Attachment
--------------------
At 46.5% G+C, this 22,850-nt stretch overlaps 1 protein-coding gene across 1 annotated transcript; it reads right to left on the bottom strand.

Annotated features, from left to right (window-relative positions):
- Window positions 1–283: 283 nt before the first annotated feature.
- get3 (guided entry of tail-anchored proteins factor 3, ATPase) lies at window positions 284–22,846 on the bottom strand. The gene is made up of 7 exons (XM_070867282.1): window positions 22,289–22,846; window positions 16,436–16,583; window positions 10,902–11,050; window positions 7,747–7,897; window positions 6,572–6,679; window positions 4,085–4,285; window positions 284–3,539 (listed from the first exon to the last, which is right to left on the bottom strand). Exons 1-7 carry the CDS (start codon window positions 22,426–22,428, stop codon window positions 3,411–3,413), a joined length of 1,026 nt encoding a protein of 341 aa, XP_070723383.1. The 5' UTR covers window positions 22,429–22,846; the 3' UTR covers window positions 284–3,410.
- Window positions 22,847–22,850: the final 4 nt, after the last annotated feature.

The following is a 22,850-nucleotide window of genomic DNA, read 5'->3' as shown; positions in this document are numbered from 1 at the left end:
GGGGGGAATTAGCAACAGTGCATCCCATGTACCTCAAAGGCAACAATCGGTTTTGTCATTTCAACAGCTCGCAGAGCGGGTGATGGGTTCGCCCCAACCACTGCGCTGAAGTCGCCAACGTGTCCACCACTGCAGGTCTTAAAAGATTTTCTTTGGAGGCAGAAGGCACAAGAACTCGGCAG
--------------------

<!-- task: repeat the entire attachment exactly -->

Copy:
At 46.5% G+C, this 22,850-nt stretch overlaps 1 protein-coding gene across 1 annotated transcript; it reads right to left on the bottom strand.

Annotated features, from left to right (window-relative positions):
- Window positions 1–283: 283 nt before the first annotated feature.
- get3 (guided entry of tail-anchored proteins factor 3, ATPase) lies at window positions 284–22,846 on the bottom strand. The gene is made up of 7 exons (XM_070867282.1): window positions 22,289–22,846; window positions 16,436–16,583; window positions 10,902–11,050; window positions 7,747–7,897; window positions 6,572–6,679; window positions 4,085–4,285; window positions 284–3,539 (listed from the first exon to the last, which is right to left on the bottom strand). Exons 1-7 carry the CDS (start codon window positions 22,426–22,428, stop codon window positions 3,411–3,413), a joined length of 1,026 nt encoding a protein of 341 aa, XP_070723383.1. The 5' UTR covers window positions 22,429–22,846; the 3' UTR covers window positions 284–3,410.
- Window positions 22,847–22,850: the final 4 nt, after the last annotated feature.

The following is a 22,850-nucleotide window of genomic DNA, read 5'->3' as shown; positions in this document are numbered from 1 at the left end:
GGGGGGAATTAGCAACAGTGCATCCCATGTACCTCAAAGGCAACAATCGGTTTTGTCATTTCAACAGCTCGCAGAGCGGGTGATGGGTTCGCCCCAACCACTGCGCTGAAGTCGCCAACGTGTCCACCACTGCAGGTCTTAAAAGATTTTCTTTGGAGGCAGAAGGCACAAGAACTCGGCAG